While many Turks were expecting the country's Twitter ban to near an end, Turkish Prime Minister Recep Tayyip Erdogan instead upped the ante on Sunday, March 23, and threatened to expand the restriction to other popular social media networks such as Facebook and YouTube.
“They claim their freedom is being taken away from them. With all due respect, though, we will continue our fight against those who violate our privacy, who tap into our [telephone] conversations and listen to them,” Erdogan said at his election rally in Istanbul, directly linking the Twitter ban to the graft probe, which brought him, his family members and his government under a criminal spotlight more than three months ago. “If Twitter is going to take an honest attitude, if YouTube is going to follow an honest approach, then we will give all sorts of support. If Facebook gives up its immoral activities, we will support it. If it is going to cause harm to families, it is going to find the government of the Turkish Republic standing against it.” He added: “Ah, my dear brothers, ah. You should know what else they are doing. Do you know what they are talking about now? They talk about some further leakages on March 25th, March 30th. Sure it can be the 29th but not the 30th [the day of the local election]. Whatever it is that you will come up with, whatever kind of montage or dubbing, you will be crushed underneath these lies, threats, montages, shamefulness and viciousness.”
Since the corruption allegations became public, the prime minister has been talking of an “independence war” against those seeking to bring him down. With this fervent style of speech, he is almost counseling his followers to detest those disagreeing with him. While the country’s social fabric is being rewoven as a result of this kind of narrative, the facts are increasingly becoming irrelevant.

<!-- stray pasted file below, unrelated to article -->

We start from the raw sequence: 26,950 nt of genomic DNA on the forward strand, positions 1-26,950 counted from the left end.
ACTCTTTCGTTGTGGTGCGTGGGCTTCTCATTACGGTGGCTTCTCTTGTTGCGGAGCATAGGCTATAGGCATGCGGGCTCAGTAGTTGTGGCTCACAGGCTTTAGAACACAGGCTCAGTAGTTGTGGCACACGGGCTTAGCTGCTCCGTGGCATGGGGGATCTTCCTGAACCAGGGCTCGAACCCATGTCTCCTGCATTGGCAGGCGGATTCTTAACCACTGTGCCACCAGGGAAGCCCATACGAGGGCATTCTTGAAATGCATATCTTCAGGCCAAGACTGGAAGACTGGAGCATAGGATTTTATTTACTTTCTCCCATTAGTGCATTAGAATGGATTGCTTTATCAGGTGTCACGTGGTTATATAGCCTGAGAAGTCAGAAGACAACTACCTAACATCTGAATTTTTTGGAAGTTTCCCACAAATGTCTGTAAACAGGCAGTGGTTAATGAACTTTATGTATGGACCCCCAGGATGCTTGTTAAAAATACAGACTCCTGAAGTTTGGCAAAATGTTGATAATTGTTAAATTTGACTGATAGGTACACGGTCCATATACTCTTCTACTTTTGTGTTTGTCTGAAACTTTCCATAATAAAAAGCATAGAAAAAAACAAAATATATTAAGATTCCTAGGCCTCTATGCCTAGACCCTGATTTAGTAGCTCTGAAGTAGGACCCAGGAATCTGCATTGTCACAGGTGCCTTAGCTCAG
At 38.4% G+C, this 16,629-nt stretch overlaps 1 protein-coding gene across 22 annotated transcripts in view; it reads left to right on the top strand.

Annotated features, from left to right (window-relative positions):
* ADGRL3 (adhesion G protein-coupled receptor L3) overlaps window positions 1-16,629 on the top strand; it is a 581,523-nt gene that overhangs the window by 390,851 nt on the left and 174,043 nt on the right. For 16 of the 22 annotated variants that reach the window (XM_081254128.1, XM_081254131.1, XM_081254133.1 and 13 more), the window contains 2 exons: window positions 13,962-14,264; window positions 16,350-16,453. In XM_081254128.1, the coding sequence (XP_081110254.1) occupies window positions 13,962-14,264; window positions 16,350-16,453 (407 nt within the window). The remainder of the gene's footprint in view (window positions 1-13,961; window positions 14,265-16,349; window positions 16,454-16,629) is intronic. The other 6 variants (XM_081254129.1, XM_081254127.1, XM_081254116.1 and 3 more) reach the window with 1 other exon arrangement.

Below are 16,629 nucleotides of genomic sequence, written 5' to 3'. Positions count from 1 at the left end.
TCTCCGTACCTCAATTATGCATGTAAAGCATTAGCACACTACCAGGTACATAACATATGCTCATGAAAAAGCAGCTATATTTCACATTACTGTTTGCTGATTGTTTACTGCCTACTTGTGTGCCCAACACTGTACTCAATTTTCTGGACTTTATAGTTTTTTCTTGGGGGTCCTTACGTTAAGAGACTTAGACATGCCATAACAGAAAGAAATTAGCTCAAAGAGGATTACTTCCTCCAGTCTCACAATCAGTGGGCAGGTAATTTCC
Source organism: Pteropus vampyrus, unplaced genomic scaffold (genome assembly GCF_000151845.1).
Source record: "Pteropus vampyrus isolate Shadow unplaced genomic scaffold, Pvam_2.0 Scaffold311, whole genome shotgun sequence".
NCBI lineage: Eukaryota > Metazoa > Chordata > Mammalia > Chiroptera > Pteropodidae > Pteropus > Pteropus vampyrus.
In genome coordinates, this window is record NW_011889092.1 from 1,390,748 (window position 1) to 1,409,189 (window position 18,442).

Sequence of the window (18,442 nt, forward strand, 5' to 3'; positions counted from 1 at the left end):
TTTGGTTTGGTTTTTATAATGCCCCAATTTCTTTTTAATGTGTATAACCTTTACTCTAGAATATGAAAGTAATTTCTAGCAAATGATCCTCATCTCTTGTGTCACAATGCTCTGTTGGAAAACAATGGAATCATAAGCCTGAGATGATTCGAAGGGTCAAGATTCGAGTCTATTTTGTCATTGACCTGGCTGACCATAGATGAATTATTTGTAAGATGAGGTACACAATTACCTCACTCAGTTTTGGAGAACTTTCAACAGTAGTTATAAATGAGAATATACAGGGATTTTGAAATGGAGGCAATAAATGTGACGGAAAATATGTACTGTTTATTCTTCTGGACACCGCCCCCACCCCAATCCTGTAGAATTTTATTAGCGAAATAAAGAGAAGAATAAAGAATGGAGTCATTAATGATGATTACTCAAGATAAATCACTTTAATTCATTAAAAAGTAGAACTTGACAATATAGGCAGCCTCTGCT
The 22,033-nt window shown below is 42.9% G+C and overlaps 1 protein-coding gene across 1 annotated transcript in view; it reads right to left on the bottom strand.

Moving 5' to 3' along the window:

As reported here previously, the Turkish Communications Directorate (TIB) justified its decision for a general ban on Twitter on four separate court cases, none of which have anything to do with the graft probe. Erdogan, however, publicly makes this connection. Ersan Sen, a highly regarded Istanbul based lawyer in criminal cases, told Al-Monitor, “The government is taking advantage of this issue, and is trying to further expand its authority. The people at the rallies would not know about the legal bases of these issues, or how such decision is arbitrary and the government is enforcing a disproportionate authority restricting people’s freedom.” He added, “The TIB has only shared the date of the court decisions without stating the prosecutorial reference numbers that gives it the legal authority to exert this ban in general. Let’s assume for a moment, though, that there actually is a decision by the prosecutor’s office: That decision needs to be put forward before a judge for approval in less than 24 hours, and the judge needs to decide on it in less than 24 hours. In sum, there is actually no decision taken by a judge that authorizes a general ban to Twitter access from Turkey. Therefore, the TIB is actually in violation of the law by implementing such restriction in its entirety.”
Although Turkish President Abdullah Gul approved in February the recent Internet law, he also said on Sunday, March 23, that it was “not legally possible to shut down the Internet and the platforms [such as Twitter] in general.” He expressed a hope that the access to this popular social media network resumes soon. The government instead blocked access to public Domain Name System (DNS) servers provided by Google, making Turkey the first country ever to take such drastic measure to block access to Twitter. The perception on the Turkish street among the opposition is that the government is exercising a disproportionate use of authority in cyberspace just as police abused their authority during the Gezi Park protests in late May and early June of 2013.